If Our Universe Is Just a Random Occurrence, Science Has a Big Problem
Theoretical physicists may have arrived at an understanding that makes the pursuit of principles and laws through science meaningless.
According to theoretical physicist Alan Lightman, scientists — and in particular, physicists — have long assumed that they’d someday be able to work out the basic principles and laws that logically and inevitably lead to our universe. Current theories, however, raise another, very unnerving possibility.
So what do we do if what causes the cosmos can lead to myriad outcomes, of which our universe is just a single, random one? Remove its inevitability, and you remove the ability to empirically test the validity of any of our theories. If what we observe is only one possible outcome, how do we prove or disprove anything? Should we just give up trying? Has the logic of theoretical physics undone science itself?
Down the rabbit hole we go.
Don't underestimate the power of play when it comes to problem-solving.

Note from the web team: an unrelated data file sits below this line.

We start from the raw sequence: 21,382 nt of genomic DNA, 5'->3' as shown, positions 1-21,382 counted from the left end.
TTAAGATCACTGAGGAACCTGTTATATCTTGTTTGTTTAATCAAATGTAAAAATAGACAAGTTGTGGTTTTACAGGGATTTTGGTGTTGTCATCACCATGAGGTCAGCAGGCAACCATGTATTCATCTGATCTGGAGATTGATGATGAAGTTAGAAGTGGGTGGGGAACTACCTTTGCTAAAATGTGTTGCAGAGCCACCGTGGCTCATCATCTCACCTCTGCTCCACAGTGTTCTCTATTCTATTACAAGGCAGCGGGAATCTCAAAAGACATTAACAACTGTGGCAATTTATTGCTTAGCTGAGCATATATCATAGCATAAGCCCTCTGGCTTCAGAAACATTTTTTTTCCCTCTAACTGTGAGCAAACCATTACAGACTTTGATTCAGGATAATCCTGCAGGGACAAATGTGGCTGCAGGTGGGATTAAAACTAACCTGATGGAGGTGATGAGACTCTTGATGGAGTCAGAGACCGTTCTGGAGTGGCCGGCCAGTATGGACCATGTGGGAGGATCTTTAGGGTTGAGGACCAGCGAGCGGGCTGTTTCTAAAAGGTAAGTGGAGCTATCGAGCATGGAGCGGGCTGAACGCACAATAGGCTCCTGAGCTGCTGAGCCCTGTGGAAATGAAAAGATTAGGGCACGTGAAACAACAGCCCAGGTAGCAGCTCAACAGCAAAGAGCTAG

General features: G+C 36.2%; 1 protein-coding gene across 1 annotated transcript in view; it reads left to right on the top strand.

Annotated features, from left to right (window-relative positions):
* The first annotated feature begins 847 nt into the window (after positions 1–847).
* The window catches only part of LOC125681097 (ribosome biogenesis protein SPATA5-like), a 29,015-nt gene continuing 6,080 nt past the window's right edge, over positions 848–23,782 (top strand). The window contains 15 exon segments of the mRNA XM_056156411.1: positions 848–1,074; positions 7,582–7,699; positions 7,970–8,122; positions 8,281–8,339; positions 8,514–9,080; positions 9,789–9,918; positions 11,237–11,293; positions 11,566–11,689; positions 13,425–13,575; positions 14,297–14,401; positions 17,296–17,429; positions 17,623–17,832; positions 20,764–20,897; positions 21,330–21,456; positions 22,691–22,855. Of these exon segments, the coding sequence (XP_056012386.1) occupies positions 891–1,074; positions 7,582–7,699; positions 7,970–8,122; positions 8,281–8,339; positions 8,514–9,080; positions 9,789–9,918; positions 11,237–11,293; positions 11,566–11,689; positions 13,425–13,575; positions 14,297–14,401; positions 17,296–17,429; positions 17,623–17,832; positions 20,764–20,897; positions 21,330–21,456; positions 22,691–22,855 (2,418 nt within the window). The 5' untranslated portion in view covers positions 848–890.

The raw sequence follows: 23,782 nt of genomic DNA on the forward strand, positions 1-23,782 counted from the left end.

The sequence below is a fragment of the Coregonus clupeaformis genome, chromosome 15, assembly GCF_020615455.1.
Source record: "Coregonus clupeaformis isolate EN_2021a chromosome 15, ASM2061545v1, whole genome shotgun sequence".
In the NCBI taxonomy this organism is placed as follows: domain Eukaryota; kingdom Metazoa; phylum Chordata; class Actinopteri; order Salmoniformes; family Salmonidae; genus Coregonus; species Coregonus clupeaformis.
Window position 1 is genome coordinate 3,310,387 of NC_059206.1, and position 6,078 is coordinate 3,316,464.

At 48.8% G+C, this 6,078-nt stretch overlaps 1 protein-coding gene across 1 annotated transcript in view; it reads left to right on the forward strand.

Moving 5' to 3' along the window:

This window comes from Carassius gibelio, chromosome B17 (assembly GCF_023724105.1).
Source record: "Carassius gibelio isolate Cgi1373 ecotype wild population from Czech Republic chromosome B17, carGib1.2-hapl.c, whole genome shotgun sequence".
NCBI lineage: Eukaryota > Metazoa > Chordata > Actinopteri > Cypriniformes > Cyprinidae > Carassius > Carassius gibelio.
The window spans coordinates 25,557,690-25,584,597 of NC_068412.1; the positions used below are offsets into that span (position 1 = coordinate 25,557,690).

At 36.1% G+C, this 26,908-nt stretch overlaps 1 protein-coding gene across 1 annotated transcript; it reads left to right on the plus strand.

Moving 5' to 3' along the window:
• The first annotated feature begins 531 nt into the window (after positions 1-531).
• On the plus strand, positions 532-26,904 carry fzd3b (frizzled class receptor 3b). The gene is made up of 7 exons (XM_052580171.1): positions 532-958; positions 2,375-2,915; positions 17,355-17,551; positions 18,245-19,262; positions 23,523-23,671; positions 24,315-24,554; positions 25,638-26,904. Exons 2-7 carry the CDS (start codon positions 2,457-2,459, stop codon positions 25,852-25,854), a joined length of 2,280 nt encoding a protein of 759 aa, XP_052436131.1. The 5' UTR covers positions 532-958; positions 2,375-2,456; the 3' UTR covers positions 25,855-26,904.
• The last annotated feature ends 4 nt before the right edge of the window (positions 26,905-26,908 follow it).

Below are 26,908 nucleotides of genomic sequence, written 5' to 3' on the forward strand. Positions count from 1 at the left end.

- As we get older, the work we consistently do builds "rivers of thinking." These give us a rich knowledge of a certain kind of area.
- The problem with this, however, is that as those patterns get deeper, we get locked into them. When this happens it becomes a challenge to think differently — to break from the past and generate new ideas.
- How do we get out of this rut? One way is to bring play and game mechanics into workshops. When we approach problem-solving from a perspective of fun, we lose our fear of failure, allowing us to think boldly and overcome built patterns.
Controversial map names CEOs of 100 companies producing 71 percent of the world's greenhouse gas emissions.
- Just 100 companies produce 71 percent of the world's greenhouse gases.
- This map lists their names and locations, and their CEOs.
- The climate crisis may be too complex for these 100 people to solve, but naming and shaming them is a good start.
The surprising results come from a new GLAAD survey.
- The survey found that 18- to 34-year-old non-LGBTQ Americans reported feeling less comfortable around LGBTQ people in a variety of hypothetical situations.
- The attitudes of older non-LGBTQ Americans have remained basically constant over the past few years.
- Overall, about 80 percent of Americans support equal rights for LGBTQ people.
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